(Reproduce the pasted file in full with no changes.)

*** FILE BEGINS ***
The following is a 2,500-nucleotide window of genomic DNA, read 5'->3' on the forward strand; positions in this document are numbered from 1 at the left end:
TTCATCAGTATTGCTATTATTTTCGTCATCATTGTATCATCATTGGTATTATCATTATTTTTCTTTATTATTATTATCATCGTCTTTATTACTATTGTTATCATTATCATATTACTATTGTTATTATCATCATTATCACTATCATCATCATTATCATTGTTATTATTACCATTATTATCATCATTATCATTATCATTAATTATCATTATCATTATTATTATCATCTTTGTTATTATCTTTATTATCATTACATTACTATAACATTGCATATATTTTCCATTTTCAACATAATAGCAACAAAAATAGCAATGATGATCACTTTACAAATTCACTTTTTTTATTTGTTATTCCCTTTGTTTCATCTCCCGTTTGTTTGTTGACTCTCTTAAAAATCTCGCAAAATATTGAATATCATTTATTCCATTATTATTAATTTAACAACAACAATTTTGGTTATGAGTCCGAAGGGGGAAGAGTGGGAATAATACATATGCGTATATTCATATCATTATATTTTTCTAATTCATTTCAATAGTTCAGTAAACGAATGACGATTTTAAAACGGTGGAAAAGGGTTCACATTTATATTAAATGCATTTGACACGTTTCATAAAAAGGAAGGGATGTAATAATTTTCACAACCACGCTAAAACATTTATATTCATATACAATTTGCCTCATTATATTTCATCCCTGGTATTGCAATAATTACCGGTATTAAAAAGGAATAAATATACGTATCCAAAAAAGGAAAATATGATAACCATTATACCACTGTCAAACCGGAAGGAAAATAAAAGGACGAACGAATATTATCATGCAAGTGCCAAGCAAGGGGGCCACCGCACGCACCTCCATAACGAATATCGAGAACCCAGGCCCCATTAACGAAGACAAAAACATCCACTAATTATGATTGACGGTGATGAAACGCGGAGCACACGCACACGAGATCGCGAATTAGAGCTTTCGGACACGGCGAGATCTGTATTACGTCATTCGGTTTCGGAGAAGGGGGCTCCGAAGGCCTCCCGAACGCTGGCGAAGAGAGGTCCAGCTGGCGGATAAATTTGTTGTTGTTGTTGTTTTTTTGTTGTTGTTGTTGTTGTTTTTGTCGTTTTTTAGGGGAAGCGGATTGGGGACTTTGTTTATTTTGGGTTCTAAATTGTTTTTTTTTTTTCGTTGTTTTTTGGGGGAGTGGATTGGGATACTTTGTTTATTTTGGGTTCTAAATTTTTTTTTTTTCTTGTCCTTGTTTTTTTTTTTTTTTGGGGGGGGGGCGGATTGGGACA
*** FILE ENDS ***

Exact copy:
The following is a 2,500-nucleotide window of genomic DNA, read 5'->3' on the forward strand; positions in this document are numbered from 1 at the left end:
TTCATCAGTATTGCTATTATTTTCGTCATCATTGTATCATCATTGGTATTATCATTATTTTTCTTTATTATTATTATCATCGTCTTTATTACTATTGTTATCATTATCATATTACTATTGTTATTATCATCATTATCACTATCATCATCATTATCATTGTTATTATTACCATTATTATCATCATTATCATTATCATTAATTATCATTATCATTATTATTATCATCTTTGTTATTATCTTTATTATCATTACATTACTATAACATTGCATATATTTTCCATTTTCAACATAATAGCAACAAAAATAGCAATGATGATCACTTTACAAATTCACTTTTTTTATTTGTTATTCCCTTTGTTTCATCTCCCGTTTGTTTGTTGACTCTCTTAAAAATCTCGCAAAATATTGAATATCATTTATTCCATTATTATTAATTTAACAACAACAATTTTGGTTATGAGTCCGAAGGGGGAAGAGTGGGAATAATACATATGCGTATATTCATATCATTATATTTTTCTAATTCATTTCAATAGTTCAGTAAACGAATGACGATTTTAAAACGGTGGAAAAGGGTTCACATTTATATTAAATGCATTTGACACGTTTCATAAAAAGGAAGGGATGTAATAATTTTCACAACCACGCTAAAACATTTATATTCATATACAATTTGCCTCATTATATTTCATCCCTGGTATTGCAATAATTACCGGTATTAAAAAGGAATAAATATACGTATCCAAAAAAGGAAAATATGATAACCATTATACCACTGTCAAACCGGAAGGAAAATAAAAGGACGAACGAATATTATCATGCAAGTGCCAAGCAAGGGGGCCACCGCACGCACCTCCATAACGAATATCGAGAACCCAGGCCCCATTAACGAAGACAAAAACATCCACTAATTATGATTGACGGTGATGAAACGCGGAGCACACGCACACGAGATCGCGAATTAGAGCTTTCGGACACGGCGAGATCTGTATTACGTCATTCGGTTTCGGAGAAGGGGGCTCCGAAGGCCTCCCGAACGCTGGCGAAGAGAGGTCCAGCTGGCGGATAAATTTGTTGTTGTTGTTGTTTTTTTGTTGTTGTTGTTGTTGTTTTTGTCGTTTTTTAGGGGAAGCGGATTGGGGACTTTGTTTATTTTGGGTTCTAAATTGTTTTTTTTTTTTCGTTGTTTTTTGGGGGAGTGGATTGGGATACTTTGTTTATTTTGGGTTCTAAATTTTTTTTTTTTCTTGTCCTTGTTTTTTTTTTTTTTTGGGGGGGGGGCGGATTGGGACA